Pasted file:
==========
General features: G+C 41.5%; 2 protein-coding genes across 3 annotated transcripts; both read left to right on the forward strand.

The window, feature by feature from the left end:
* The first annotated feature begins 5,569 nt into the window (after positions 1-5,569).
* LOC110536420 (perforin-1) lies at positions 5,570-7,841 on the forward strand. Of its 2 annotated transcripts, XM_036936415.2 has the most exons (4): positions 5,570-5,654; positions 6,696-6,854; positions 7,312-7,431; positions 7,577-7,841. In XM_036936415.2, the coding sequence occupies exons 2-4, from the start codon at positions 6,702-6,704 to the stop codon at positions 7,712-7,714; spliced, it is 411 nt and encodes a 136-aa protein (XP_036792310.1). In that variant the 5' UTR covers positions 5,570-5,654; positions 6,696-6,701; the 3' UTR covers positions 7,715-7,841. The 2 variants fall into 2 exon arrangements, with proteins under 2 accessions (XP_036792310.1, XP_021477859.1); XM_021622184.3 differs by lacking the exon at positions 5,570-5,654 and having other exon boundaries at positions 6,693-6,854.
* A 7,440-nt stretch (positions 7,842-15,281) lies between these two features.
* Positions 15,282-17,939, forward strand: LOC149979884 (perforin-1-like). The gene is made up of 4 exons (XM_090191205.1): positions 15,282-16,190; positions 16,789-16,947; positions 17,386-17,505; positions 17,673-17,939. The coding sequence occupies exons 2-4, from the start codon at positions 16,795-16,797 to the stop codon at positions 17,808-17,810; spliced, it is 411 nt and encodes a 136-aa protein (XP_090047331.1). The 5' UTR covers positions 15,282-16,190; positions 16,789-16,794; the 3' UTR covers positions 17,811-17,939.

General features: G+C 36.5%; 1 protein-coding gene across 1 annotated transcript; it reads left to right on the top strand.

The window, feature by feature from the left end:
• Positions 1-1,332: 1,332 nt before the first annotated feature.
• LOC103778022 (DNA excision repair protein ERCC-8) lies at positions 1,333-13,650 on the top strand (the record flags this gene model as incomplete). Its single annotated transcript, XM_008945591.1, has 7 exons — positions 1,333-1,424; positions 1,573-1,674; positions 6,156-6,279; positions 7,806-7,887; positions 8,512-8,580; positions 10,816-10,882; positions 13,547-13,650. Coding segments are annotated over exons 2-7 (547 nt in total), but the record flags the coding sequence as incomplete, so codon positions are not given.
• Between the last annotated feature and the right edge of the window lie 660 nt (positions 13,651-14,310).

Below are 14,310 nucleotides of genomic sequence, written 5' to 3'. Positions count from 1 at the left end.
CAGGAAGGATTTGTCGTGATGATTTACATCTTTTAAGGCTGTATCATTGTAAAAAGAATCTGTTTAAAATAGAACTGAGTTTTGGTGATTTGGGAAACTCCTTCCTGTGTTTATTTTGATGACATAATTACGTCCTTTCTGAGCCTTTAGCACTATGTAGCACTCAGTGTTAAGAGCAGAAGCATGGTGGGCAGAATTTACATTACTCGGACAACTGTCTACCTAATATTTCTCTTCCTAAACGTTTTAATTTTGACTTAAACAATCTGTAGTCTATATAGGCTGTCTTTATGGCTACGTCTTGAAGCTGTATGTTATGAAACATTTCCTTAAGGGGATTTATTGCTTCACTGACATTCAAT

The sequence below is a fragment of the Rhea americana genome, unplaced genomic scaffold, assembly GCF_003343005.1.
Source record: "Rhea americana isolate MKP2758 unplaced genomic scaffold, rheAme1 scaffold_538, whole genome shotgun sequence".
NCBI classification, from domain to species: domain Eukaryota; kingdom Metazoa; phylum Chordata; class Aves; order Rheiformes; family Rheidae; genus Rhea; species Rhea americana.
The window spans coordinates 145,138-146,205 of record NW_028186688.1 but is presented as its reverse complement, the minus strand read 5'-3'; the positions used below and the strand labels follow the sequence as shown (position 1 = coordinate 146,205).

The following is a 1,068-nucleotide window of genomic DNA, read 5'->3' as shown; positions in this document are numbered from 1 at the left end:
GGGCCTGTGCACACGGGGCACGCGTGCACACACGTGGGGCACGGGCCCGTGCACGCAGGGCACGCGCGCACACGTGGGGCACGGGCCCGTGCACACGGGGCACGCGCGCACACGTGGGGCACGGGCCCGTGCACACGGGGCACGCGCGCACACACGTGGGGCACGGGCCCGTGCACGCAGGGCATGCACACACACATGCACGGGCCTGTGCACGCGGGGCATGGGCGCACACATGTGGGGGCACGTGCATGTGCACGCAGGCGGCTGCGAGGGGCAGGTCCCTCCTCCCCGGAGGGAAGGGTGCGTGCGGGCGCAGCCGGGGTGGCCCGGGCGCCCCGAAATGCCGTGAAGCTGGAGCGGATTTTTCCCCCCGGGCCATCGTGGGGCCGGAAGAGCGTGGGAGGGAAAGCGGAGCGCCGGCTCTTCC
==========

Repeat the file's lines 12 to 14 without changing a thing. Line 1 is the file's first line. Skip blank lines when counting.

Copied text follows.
Below are 14,310 nucleotides of genomic sequence, written 5' to 3'. Positions count from 1 at the left end.
CAGGAAGGATTTGTCGTGATGATTTACATCTTTTAAGGCTGTATCATTGTAAAAAGAATCTGTTTAAAATAGAACTGAGTTTTGGTGATTTGGGAAACTCCTTCCTGTGTTTATTTTGATGACATAATTACGTCCTTTCTGAGCCTTTAGCACTATGTAGCACTCAGTGTTAAGAGCAGAAGCATGGTGGGCAGAATTTACATTACTCGGACAACTGTCTACCTAATATTTCTCTTCCTAAACGTTTTAATTTTGACTTAAACAATCTGTAGTCTATATAGGCTGTCTTTATGGCTACGTCTTGAAGCTGTATGTTATGAAACATTTCCTTAAGGGGATTTATTGCTTCACTGACATTCAAT

The sequence below is a fragment of the Rhea americana genome, unplaced genomic scaffold, assembly GCF_003343005.1.